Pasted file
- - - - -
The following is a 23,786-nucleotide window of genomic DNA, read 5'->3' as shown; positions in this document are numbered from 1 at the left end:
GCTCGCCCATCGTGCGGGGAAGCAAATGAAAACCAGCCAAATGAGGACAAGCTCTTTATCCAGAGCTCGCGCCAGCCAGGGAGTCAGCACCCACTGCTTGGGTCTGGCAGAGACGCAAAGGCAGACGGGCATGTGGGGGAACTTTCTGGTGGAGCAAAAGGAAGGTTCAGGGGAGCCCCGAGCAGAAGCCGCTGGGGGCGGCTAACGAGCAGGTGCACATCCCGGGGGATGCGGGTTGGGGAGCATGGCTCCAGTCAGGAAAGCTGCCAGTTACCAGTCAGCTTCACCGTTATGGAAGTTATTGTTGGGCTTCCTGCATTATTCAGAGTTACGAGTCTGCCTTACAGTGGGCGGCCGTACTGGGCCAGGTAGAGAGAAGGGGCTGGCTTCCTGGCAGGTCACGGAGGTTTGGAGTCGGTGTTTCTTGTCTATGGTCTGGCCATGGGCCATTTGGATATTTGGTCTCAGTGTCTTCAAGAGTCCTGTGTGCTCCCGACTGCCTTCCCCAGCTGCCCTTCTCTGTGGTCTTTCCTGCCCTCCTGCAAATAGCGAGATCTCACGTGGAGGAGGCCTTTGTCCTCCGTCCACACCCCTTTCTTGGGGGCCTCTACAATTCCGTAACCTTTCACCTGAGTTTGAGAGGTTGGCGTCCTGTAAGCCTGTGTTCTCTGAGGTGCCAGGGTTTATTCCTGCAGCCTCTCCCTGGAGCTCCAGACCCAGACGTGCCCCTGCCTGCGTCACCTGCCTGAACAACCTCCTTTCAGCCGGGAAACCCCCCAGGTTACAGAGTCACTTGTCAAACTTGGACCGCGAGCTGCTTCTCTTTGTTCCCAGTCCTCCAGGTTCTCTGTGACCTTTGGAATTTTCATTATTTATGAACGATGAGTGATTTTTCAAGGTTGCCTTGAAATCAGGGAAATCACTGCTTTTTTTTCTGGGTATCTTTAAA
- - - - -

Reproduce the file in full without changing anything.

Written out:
The following is a 23,786-nucleotide window of genomic DNA, read 5'->3' as shown; positions in this document are numbered from 1 at the left end:
GCTCGCCCATCGTGCGGGGAAGCAAATGAAAACCAGCCAAATGAGGACAAGCTCTTTATCCAGAGCTCGCGCCAGCCAGGGAGTCAGCACCCACTGCTTGGGTCTGGCAGAGACGCAAAGGCAGACGGGCATGTGGGGGAACTTTCTGGTGGAGCAAAAGGAAGGTTCAGGGGAGCCCCGAGCAGAAGCCGCTGGGGGCGGCTAACGAGCAGGTGCACATCCCGGGGGATGCGGGTTGGGGAGCATGGCTCCAGTCAGGAAAGCTGCCAGTTACCAGTCAGCTTCACCGTTATGGAAGTTATTGTTGGGCTTCCTGCATTATTCAGAGTTACGAGTCTGCCTTACAGTGGGCGGCCGTACTGGGCCAGGTAGAGAGAAGGGGCTGGCTTCCTGGCAGGTCACGGAGGTTTGGAGTCGGTGTTTCTTGTCTATGGTCTGGCCATGGGCCATTTGGATATTTGGTCTCAGTGTCTTCAAGAGTCCTGTGTGCTCCCGACTGCCTTCCCCAGCTGCCCTTCTCTGTGGTCTTTCCTGCCCTCCTGCAAATAGCGAGATCTCACGTGGAGGAGGCCTTTGTCCTCCGTCCACACCCCTTTCTTGGGGGCCTCTACAATTCCGTAACCTTTCACCTGAGTTTGAGAGGTTGGCGTCCTGTAAGCCTGTGTTCTCTGAGGTGCCAGGGTTTATTCCTGCAGCCTCTCCCTGGAGCTCCAGACCCAGACGTGCCCCTGCCTGCGTCACCTGCCTGAACAACCTCCTTTCAGCCGGGAAACCCCCCAGGTTACAGAGTCACTTGTCAAACTTGGACCGCGAGCTGCTTCTCTTTGTTCCCAGTCCTCCAGGTTCTCTGTGACCTTTGGAATTTTCATTATTTATGAACGATGAGTGATTTTTCAAGGTTGCCTTGAAATCAGGGAAATCACTGCTTTTTTTTCTGGGTATCTTTAAA